Cell-free Protein Synthesis
In vitro transcription and cell-free protein synthesis were performed as described . Transcript was made from each of the DNA templates mentioned above using the SP6 RNA polymerase. The synthetic mRNAs were then precipitated with ethanol and collected by centrifugation using a Hitachi R10H rotor. Each mRNA (usually 30–35 μg) was washed and transferred into a translation mixture. The translation reaction was performed in the bilayer mode  with slight modifications. The translation mixture that formed the bottom layer consisted of 60 A260 units of the wheat germ extract (CellFree Sciences, Yokohama, Japan) and 2 μg creatine kinase (Roche Diagnostics K. K., Tokyo, Japan) in 25 μl of SUB-AMIX® (CellFree Sciences). The SUB-AMIX® contained (final concentrations) 30 mM Hepes/KOH at pH 8.0, 1.2 mM ATP, 0.25 mM GTP, 16 mM creatine phosphate, 4 mM DTT, 0.4 mM spermidine, 0.3 mM each of the 20 amino acids, 2.7 mM magnesium acetate, and 100 mM potassium acetate. SUB-AMIX® (125 μl) was placed on the top of the translation mixture, forming the upper layer. After incubation at 16°C for 15 h, the synthesized proteins were confirmed by SDS-PAGE. For biotin labeling, 1 μl of crude biotin ligase (BirA) produced by the wheat cell-free expression system was added to the bottom layer, and 0.5 μM (final concentration) of D-biotin (Nacalai Tesque, Inc., Kyoto, Japan) was added to both upper and bottom layers, as described previously .
Purification of E2 and E3 Proteins
Purification of GST-tagged protein was carried out according to the procedure described previously  with slight modification. Crude GST-tagged recombinant protein (450 μl) produced by the cell-free reaction was precipitated with glutathione sepharose™ 4B (GE Healthcare, Buckinghamshire, UK). The recombinant proteins were eluted with PBS buffer containing 0.1 U of AcTEV protease (Invitrogen) in order to cleave the GST tag from the protein.
Detection of Polyubiquitination by the Luminescent Method
In vitro polyubiquitination assays were carried out in a total volume of 15 μl consisting of 20 mM Tris-HCl pH 7.5, 0.2 mM DTT, 5 mM MgCl2, (10 μM zinc acetate in the assays for RING-type E3s only), 3 mM ATP, 1 mg/ml BSA, 25 nM biotinylated ubiquitin, 25 nM FLAG-tagged ubiquitin, 1 μl of recombinant E2 (purified or crude) and 1 μl of recombinant E3 (purified or crude) in the presence or absence of 0.05 μM rabbit E1 (Boston Biochem, Cambridge, MA, USA) at 30°C for 1 hr in a 384-well Optiplate (PerkinElmer, Boston, MA, USA). In accordance with the AlphaScreen IgG (ProteinA) detection kit (Perkin Elmer) instruction manual, 10 μl of detection mixture containing 20 mM Tris-HCl pH 7.5, 0.2 mM DTT, 5 mM MgCl2, 5 μg/ml Anti-FLAG antibody (Sigma-Aldrich, St. Louis, MO, USA), 1 mg/ml BSA, 0.1 μl streptavidin-coated donor beads and 0.1 μl anti-IgG acceptor beads were added to each well of the 384 Optiplate followed by incubation at 23°C for 1 hr. Luminescence was analyzed by the AlphaScreen detection program.
Detection of Ubiquitinated E2 by Immunoblot Analysis
Crude biotinylated recombinant E2 proteins (40 μl) were used for the ubiquitin-conjugating assay in a total reaction volume of 50 μl containing 20 mM Tris-HCl pH 7.5, 0.2 mM DTT, 5 mM MgCl2, 3 mM ATP and 4 μM FLAG-tagged ubiquitin (Sigma) for 3 hr at 30°C. The reaction products were purified by Streptavidin Magnesphere Paramagnetics particles (Promega, Madison, WI, USA). After washing the beads with PBS buffer, recombinant E2s were boiled in 15 μl of SDS sample buffer containing 50 mM Tris-HCl pH 6.8, 2% SDS, 10% glycerol and 0.2% bromophenol blue, and then separated from the magnet beads. The proteins were separated by SDS-PAGE and transferred to PVDF membrane (Millipore Bedford, MA, USA) according to standard procedures. The blots were detected by the ECL plus detection system (GE Healthcare) with anti-FLAG antibody (Sigma) according to the manufacturer's procedure.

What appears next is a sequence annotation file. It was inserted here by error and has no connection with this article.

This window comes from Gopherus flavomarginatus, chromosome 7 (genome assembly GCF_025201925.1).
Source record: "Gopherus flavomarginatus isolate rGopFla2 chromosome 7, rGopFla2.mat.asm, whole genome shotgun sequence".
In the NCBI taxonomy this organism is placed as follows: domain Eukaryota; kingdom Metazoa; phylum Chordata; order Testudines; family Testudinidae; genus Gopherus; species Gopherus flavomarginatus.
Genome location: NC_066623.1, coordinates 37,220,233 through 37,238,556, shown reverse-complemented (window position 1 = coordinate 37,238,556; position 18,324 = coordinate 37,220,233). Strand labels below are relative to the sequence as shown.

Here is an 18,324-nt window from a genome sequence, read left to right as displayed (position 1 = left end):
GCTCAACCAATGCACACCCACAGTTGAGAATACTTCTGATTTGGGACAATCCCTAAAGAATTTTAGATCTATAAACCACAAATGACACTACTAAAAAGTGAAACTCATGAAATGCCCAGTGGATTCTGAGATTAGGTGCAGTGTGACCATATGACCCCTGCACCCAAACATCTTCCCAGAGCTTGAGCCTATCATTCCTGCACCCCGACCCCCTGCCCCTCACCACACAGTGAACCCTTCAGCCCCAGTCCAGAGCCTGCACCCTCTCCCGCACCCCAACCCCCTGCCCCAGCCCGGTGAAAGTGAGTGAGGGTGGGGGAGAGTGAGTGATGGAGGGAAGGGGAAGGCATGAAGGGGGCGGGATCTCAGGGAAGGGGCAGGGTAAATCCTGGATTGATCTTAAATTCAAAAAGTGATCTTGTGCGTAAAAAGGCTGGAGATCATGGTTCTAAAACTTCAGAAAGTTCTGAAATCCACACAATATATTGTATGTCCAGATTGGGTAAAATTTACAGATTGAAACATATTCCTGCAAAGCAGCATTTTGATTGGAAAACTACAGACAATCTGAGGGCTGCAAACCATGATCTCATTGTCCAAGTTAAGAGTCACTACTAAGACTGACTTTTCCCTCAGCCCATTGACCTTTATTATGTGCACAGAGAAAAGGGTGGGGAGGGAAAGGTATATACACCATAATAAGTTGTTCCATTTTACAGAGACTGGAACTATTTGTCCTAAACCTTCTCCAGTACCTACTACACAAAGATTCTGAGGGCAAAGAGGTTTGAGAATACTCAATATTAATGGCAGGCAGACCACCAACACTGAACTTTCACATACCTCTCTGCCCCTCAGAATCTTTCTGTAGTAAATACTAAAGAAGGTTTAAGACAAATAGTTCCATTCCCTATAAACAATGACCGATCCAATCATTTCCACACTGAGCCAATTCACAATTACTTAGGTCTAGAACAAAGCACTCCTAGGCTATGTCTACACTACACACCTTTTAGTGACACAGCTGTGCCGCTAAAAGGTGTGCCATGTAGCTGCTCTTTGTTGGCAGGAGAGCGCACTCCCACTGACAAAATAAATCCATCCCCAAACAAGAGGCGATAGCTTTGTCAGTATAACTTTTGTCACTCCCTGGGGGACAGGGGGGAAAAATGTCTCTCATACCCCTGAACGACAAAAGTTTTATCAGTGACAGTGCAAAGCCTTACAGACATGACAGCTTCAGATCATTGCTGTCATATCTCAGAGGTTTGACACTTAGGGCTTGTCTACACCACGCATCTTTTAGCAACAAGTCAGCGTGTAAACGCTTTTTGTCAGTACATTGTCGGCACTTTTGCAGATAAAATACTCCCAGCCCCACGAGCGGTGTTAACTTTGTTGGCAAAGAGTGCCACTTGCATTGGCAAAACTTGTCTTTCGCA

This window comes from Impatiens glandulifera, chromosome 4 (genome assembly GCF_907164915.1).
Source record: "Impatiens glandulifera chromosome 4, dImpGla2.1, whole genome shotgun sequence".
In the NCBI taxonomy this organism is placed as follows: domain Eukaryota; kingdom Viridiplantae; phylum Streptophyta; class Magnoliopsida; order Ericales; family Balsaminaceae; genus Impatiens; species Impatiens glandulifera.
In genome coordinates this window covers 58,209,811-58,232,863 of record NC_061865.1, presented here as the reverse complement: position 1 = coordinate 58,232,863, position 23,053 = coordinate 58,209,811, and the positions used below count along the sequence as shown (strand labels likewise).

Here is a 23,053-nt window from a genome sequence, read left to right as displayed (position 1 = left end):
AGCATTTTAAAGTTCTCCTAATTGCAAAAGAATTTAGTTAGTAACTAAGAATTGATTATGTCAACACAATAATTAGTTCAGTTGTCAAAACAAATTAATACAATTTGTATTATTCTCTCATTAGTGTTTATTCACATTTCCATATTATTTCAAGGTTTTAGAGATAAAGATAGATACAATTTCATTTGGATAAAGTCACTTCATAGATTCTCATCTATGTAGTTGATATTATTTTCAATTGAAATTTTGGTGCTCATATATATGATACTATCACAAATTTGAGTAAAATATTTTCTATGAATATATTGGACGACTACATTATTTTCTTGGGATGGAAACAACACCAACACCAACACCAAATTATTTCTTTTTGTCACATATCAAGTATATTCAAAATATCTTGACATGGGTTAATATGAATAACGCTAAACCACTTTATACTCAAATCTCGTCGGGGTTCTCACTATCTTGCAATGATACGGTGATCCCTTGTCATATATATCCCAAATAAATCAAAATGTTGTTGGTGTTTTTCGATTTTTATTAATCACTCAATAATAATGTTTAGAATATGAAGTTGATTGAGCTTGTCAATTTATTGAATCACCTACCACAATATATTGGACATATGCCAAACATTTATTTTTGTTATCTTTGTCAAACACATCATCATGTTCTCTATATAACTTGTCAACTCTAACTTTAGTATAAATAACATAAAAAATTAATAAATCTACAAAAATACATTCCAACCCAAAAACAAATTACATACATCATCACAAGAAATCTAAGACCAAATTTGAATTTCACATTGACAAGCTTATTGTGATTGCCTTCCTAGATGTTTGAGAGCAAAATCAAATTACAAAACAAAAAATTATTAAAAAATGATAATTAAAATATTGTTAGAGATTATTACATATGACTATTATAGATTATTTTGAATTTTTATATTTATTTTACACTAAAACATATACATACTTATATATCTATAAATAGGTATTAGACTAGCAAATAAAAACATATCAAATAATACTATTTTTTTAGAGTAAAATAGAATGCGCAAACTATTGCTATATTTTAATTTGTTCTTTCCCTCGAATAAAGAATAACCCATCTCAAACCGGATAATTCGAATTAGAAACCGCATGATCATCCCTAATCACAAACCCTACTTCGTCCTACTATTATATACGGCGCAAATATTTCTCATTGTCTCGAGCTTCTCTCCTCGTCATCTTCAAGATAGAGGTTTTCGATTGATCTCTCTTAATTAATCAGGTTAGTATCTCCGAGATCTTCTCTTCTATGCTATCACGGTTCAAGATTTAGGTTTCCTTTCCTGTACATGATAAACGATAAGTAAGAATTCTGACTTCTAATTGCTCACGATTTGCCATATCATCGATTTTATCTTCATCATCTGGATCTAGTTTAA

Detection of Polyubiquitination by the Immunoblot Analysis
For polyubiquitination of HECT-type E3 ligases, crude FLAG-tagged UPL recombinant protein (20 μl) was ubiquitinated in a total reaction volume of 50 μl consisting of 20 mM Tris-HCl pH 7.5, 0.2 mM DTT, 5 mM MgCl2, 3 mM ATP, 4 μM biotinylated ubiquitin and 20 μl of crude recombinant AtUBC8 for 3 hr at 30°C. Then, recombinant UPL protein was gathered by anti-FLAG M2 agarose (Sigma). After washing the agarose with PBS buffer, the recombinant UPL protein was boiled in 15 μl of SDS sample buffer and then separated from beads by centrifugation. For polyubiquitination of RING-type E3 ligases, the assay was carried out in 10 μl of reaction mixture containing 20 mM Tris-HCl pH 7.5, 0.2 mM DTT, 5 mM MgCl2, 10 μM zinc acetate, 3 mM ATP, 1 mg/ml BSA, 4 μM FLAG- or His-tagged ubiquitin, 1 μl of purified or crude recombinant E2 and 1 μl of purified or crude recombinant E3 at 30°C for 3 hr. Then, 5 μl of three-fold concentrated SDS sample buffer was added to the reaction mixture and boiled for 5 min. Proteins were separated by SDS-PAGE and transferred to Hybond-LFP PVDF membrane (GE Healthcare) according to standard procedures. Immunoblot analysis was carried out with anti-FLAG antibody (Sigma) or anti-His antibody (GE Healthcare) according to the procedure described above. When detecting biotinylated ubiquitin, blots were treated with 5 μg/ml Alexa488-conjugated streptavidin (Invitrogen) in PBS buffer. After washing with PBS containing 0.1% Tween-20, the blot was analyzed by a Typhoon Imager (GE Healthcare) using the 532 nm laser and 526 emission filters.
Polyubiquitination Assay with 26S Proteasome Inhibitor
Polyubiquitination reaction was carried out as same procedure described above except addition of MG132 (Calbiochem, San Diego, CA, USA) at a final concentration of 20 μM to reaction mixture. Then, the protein on blot was detected by immunoblot analysis with anti-FLAG antibody or Alexa488-conjugated streptavidin.
This work was partially supported by the Special Coordination Funds for Promoting Science and Technology by the Ministry of Education, Culture, Sports, Science and Technology, Japan (T. S. and Y. E.). We thank Michael Andy Goren for proofreading this manuscript.